big business – it’s quite clear that Abidjan is looking in better shape than it has done for years and there are numerous signs of a new serious and disciplined government prepared to work for the good of its citizens. Yet, the vast programme of destruction known as ‘Operation Clean Country’, has bulldozer-ed hundreds if not thousands of small businesses. However noble the motivation, small entrepreneurs from the lower ends of society have lost the businesses they spent years establishing. Maybe they will quickly re-establish, legally, elsewhere. I hope so. However looking at the the restoration of the university campus, it seems the government wants to replace the hundreds of stall holders with formal big business shops. All very modern and Western, but what’s being done to encourage the small (and often informal) businesses that are the seeding ground for Ivorian entrepreneurial activity, not to mention the main source of income for the urban poor?

Such destruction of illegal businesses can be done now, without many people raising their voice. But opposition voices are fragile and weak, and there’s no reason to believe they will stay like this. When opposition movements in political life or civil society find their voice, they may discover they can profit from a bed of resentment if small businesses aren’t supported, and if food prices don’t stabilise or come down. Attractive national economic figures and booming big business won’t necessarily mean life is getting better for the majority of people.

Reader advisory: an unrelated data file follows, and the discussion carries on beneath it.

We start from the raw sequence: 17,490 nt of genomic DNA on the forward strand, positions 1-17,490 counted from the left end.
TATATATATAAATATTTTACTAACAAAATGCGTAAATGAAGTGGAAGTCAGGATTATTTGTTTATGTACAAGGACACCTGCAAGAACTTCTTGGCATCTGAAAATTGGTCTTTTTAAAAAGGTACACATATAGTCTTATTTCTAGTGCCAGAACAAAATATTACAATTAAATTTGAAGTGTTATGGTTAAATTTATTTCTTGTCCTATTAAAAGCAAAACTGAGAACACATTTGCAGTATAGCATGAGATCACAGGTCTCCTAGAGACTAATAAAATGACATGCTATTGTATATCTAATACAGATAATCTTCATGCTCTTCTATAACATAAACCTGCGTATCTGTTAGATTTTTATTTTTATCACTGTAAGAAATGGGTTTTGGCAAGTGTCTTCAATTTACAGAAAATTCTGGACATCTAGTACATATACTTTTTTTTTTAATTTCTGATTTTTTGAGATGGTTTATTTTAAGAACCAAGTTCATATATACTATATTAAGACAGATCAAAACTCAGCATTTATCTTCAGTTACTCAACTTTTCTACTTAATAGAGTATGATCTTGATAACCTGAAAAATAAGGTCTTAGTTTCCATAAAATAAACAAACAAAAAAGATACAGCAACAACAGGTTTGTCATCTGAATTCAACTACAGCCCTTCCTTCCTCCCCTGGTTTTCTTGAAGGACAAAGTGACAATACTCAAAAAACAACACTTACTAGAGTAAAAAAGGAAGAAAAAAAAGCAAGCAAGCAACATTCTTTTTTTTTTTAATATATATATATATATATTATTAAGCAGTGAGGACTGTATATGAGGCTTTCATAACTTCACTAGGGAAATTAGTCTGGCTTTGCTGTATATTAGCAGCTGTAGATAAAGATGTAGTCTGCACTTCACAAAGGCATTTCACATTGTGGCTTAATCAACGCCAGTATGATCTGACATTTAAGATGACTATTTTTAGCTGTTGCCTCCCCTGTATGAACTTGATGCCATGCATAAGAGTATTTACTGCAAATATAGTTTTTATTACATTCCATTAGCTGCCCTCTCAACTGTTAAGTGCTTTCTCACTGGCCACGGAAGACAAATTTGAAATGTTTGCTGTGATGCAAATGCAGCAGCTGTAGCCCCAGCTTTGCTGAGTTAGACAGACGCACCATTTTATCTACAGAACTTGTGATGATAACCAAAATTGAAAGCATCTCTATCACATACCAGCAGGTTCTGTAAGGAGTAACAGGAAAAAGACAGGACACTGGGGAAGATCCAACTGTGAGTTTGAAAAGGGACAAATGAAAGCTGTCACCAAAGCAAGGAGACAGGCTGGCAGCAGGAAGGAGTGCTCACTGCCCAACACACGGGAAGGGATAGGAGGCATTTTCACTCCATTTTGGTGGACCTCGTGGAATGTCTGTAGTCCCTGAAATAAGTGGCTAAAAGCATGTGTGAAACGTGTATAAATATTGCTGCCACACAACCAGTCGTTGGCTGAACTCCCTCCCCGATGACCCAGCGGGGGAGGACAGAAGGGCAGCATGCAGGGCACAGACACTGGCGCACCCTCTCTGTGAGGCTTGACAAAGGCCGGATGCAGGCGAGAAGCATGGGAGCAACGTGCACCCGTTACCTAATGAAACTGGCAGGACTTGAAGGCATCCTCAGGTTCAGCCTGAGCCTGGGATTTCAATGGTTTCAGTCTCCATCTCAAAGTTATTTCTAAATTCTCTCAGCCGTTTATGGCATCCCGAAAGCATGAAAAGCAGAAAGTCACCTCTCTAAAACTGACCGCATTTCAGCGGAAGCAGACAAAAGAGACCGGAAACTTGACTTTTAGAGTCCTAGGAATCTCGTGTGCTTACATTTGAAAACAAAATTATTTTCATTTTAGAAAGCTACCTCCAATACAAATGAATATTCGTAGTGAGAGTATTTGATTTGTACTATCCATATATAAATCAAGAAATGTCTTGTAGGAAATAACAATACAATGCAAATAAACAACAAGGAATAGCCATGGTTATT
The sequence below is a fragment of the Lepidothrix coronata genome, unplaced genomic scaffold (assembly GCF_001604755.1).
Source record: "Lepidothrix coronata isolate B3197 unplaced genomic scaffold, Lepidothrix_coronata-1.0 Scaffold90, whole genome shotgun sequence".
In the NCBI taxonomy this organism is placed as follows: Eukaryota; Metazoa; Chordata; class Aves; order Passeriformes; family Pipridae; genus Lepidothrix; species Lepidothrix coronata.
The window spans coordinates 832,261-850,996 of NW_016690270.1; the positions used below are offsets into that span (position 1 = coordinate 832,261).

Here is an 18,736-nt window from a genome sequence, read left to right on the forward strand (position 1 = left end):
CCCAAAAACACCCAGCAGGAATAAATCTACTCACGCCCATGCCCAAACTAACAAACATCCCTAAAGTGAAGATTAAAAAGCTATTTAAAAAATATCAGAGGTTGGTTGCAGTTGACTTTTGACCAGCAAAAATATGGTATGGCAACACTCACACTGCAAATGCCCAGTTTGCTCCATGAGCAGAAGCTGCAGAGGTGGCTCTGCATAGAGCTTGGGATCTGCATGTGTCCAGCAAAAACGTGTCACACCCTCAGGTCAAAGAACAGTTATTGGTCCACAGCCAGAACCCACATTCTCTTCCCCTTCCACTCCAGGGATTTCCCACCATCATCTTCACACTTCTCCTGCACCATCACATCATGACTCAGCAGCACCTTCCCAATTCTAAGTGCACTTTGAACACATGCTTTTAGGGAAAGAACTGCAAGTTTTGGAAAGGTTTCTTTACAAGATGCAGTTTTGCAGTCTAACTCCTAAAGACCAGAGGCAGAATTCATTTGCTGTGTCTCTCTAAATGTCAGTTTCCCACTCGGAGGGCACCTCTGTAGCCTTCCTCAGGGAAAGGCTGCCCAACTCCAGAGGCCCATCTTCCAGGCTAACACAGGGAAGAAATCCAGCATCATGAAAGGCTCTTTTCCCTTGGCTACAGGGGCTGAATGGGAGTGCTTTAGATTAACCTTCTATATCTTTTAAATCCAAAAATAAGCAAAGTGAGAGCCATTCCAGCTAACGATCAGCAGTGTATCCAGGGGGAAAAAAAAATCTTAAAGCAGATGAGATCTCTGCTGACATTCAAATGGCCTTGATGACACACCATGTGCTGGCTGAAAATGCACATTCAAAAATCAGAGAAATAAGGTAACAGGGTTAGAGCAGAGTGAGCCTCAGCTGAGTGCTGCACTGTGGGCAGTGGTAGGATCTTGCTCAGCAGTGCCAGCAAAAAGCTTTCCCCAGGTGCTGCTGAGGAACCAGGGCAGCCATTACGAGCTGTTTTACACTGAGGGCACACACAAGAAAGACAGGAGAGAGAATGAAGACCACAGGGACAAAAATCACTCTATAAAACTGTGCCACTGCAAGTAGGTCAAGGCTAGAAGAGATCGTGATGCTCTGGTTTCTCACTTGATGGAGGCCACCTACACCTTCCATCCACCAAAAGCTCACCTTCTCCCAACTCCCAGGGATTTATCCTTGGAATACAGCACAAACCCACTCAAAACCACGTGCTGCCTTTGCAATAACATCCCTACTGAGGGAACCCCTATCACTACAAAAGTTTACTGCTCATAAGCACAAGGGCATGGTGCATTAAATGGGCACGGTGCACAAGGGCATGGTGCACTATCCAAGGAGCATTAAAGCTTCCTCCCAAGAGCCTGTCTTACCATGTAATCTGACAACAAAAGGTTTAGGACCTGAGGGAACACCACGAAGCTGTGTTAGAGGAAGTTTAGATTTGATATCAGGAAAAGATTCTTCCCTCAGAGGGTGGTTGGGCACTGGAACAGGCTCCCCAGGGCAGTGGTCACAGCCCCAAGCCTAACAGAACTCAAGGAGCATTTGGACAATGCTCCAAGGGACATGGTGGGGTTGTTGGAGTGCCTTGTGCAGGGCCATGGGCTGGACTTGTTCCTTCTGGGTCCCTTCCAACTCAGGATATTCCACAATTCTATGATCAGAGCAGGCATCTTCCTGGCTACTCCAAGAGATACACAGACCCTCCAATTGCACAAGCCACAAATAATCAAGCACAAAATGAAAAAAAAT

changing culture – few things can perhaps be harder than changing the way people think and work. Take the civil service – it isn’t weak because 140,000 people aren’t enough to do the job. It’s weak because 140,000 people aren’t performing anywhere near the level they should. It’s easier to build a school than to motivate personnel and install a spirit of citizenship that means doctors spend as much time on their public sector patients as at their private clinics and that civil servants come to work to work and not just to sign in and clock off.

In politics, the parties that form the RHDP alliance have a mixed record – think of the management of the RDR districts in Abidjan, the RDR ministries in the Gbagbo coalition government and the PDCI government 1993-1999. To create long-term sustainable growth, President Ouattara needs to create a legacy of competence, service and discipline before he leaves the scene after two mandates, or fails to get re-elected in 2015.

– the wild west – the problems in the west pre-date this post-election crisis and the 2002 civil crisis as well. You can’t generally fix long crises with quick solutions – it will take a real sustained effort to create a lasting peace in the West and tackling land rights is almost certainly key. The rewards though could be huge;

i) prospering mining interests in the 18 Montagnes region, plus the dividends from transporting mining materials from Guinea and Liberia to the Ivorian port of San Pedro via railway.

ii) greater agricultural production from a region with a strong potential that’s under-producing due to conflict and land issues.

iii) tourism – the Tai national park and the area around Man are arguably the country’s most attractive tourism sites away from the beaches.

iv) a peaceful West would encourage stability and peace in neighbouring Liberia and Guinea, where mining, human and agricultural resources remain underexploited and for which Ivory Coast could provide leadership and transport.